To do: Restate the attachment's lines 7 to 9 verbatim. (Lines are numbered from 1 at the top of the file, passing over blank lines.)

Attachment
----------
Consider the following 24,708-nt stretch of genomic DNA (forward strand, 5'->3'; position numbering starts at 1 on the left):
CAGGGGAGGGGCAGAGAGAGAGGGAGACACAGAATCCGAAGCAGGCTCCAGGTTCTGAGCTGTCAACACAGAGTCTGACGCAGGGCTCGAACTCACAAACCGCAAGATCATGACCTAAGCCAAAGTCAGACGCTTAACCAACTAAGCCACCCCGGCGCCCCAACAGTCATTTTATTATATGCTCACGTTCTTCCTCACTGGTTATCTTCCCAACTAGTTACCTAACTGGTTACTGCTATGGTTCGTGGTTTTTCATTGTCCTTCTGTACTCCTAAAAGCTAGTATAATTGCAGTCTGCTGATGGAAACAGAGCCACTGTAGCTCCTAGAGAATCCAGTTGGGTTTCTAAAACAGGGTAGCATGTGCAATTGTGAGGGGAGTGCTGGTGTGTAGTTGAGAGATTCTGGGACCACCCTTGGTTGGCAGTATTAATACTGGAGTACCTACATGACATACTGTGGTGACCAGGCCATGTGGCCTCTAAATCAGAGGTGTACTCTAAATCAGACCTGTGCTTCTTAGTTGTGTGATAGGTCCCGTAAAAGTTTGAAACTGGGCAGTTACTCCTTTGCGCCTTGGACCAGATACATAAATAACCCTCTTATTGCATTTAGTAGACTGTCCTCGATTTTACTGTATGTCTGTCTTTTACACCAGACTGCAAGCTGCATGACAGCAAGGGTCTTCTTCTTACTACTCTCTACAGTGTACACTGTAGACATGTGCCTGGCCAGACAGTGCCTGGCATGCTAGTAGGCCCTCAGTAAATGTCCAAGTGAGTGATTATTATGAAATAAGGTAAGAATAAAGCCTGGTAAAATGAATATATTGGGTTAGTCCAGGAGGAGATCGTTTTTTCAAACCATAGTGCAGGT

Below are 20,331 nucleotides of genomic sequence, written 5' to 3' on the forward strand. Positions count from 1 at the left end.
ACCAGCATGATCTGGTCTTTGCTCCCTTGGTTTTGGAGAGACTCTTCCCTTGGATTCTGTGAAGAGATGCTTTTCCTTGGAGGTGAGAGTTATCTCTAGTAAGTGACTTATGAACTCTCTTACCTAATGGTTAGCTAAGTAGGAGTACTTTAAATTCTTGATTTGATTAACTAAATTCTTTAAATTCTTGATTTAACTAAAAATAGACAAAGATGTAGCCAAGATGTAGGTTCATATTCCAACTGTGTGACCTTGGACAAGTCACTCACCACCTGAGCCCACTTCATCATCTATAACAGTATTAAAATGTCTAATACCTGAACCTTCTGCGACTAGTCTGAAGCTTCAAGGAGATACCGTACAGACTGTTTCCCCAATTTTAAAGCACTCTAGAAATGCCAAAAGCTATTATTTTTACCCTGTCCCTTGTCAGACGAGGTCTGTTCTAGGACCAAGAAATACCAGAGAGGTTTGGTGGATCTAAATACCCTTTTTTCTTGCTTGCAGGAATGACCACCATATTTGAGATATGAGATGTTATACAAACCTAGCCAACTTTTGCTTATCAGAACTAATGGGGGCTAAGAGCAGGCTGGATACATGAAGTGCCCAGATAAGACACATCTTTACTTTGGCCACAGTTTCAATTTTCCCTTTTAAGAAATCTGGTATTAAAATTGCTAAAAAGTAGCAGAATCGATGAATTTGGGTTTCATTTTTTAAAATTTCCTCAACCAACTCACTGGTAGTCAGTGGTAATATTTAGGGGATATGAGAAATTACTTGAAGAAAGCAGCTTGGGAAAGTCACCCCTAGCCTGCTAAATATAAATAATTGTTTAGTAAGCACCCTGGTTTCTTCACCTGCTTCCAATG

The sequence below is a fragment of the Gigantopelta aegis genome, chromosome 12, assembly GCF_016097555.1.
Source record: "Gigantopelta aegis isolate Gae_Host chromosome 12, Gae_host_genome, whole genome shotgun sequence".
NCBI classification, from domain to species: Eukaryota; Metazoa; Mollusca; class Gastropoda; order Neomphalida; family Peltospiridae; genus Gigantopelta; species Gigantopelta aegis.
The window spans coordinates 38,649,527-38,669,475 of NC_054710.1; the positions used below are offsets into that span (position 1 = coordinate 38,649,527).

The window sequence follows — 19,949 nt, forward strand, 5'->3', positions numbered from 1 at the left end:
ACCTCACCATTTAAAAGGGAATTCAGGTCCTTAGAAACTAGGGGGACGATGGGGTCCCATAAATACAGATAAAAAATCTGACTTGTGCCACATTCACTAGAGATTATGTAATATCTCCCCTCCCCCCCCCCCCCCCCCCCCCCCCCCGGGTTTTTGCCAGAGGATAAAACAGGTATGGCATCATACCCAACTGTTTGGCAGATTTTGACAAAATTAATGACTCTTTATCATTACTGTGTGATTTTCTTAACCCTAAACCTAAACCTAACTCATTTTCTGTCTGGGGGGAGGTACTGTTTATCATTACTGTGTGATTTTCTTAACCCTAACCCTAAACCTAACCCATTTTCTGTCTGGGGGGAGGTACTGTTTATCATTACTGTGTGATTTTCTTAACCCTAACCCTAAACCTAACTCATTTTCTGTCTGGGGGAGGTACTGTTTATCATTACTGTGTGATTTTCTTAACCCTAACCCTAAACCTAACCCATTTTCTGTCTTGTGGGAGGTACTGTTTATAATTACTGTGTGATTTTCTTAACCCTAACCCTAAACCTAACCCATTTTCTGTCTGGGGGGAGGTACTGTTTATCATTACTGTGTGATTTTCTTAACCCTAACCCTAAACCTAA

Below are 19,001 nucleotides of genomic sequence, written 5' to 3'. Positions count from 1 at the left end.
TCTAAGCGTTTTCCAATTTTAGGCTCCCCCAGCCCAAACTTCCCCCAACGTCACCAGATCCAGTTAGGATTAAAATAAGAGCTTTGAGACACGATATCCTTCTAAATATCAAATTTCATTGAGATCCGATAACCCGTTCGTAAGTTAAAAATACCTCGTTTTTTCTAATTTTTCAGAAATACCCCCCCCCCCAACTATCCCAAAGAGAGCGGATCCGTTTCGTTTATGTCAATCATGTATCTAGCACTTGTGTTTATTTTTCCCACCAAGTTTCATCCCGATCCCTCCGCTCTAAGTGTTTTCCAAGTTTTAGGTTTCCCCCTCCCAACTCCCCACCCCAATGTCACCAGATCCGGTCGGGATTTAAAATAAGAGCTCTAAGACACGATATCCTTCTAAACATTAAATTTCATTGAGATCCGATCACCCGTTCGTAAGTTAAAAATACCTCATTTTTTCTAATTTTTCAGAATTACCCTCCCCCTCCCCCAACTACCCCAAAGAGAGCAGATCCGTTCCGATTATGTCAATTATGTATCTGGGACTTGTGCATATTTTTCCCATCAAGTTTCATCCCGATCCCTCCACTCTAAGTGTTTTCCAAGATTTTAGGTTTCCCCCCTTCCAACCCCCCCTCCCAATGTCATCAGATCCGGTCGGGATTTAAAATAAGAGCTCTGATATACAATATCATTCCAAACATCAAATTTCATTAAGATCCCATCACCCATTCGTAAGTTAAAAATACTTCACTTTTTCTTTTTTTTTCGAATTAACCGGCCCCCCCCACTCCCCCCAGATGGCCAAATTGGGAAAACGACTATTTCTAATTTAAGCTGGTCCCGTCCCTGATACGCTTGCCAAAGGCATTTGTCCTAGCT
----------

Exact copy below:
NCBI classification, from domain to species: Eukaryota; Metazoa; Mollusca; class Gastropoda; order Neomphalida; family Peltospiridae; genus Gigantopelta; species Gigantopelta aegis.
The window spans coordinates 38,649,527-38,669,475 of NC_054710.1; the positions used below are offsets into that span (position 1 = coordinate 38,649,527).

The window sequence follows — 19,949 nt, forward strand, 5'->3', positions numbered from 1 at the left end: